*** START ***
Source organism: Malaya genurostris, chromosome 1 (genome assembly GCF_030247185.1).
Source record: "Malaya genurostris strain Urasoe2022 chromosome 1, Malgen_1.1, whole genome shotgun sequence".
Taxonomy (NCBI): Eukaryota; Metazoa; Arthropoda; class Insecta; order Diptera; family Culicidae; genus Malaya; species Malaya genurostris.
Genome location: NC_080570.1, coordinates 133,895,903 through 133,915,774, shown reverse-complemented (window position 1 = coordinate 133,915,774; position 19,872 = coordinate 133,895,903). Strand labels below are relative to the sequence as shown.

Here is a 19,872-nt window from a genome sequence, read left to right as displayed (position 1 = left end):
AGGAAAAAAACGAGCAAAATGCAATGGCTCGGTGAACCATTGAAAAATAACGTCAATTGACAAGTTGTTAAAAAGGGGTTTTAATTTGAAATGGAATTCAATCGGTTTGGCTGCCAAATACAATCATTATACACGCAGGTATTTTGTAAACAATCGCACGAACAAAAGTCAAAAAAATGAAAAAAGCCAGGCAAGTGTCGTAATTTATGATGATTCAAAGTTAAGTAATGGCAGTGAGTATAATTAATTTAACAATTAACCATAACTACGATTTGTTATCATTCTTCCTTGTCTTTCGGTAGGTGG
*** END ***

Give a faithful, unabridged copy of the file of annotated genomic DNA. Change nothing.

Source organism: Malaya genurostris, chromosome 1 (genome assembly GCF_030247185.1).
Source record: "Malaya genurostris strain Urasoe2022 chromosome 1, Malgen_1.1, whole genome shotgun sequence".
Taxonomy (NCBI): Eukaryota; Metazoa; Arthropoda; class Insecta; order Diptera; family Culicidae; genus Malaya; species Malaya genurostris.
Genome location: NC_080570.1, coordinates 133,895,903 through 133,915,774, shown reverse-complemented (window position 1 = coordinate 133,915,774; position 19,872 = coordinate 133,895,903). Strand labels below are relative to the sequence as shown.

Here is a 19,872-nt window from a genome sequence, read left to right as displayed (position 1 = left end):
AGGAAAAAAACGAGCAAAATGCAATGGCTCGGTGAACCATTGAAAAATAACGTCAATTGACAAGTTGTTAAAAAGGGGTTTTAATTTGAAATGGAATTCAATCGGTTTGGCTGCCAAATACAATCATTATACACGCAGGTATTTTGTAAACAATCGCACGAACAAAAGTCAAAAAAATGAAAAAAGCCAGGCAAGTGTCGTAATTTATGATGATTCAAAGTTAAGTAATGGCAGTGAGTATAATTAATTTAACAATTAACCATAACTACGATTTGTTATCATTCTTCCTTGTCTTTCGGTAGGTGG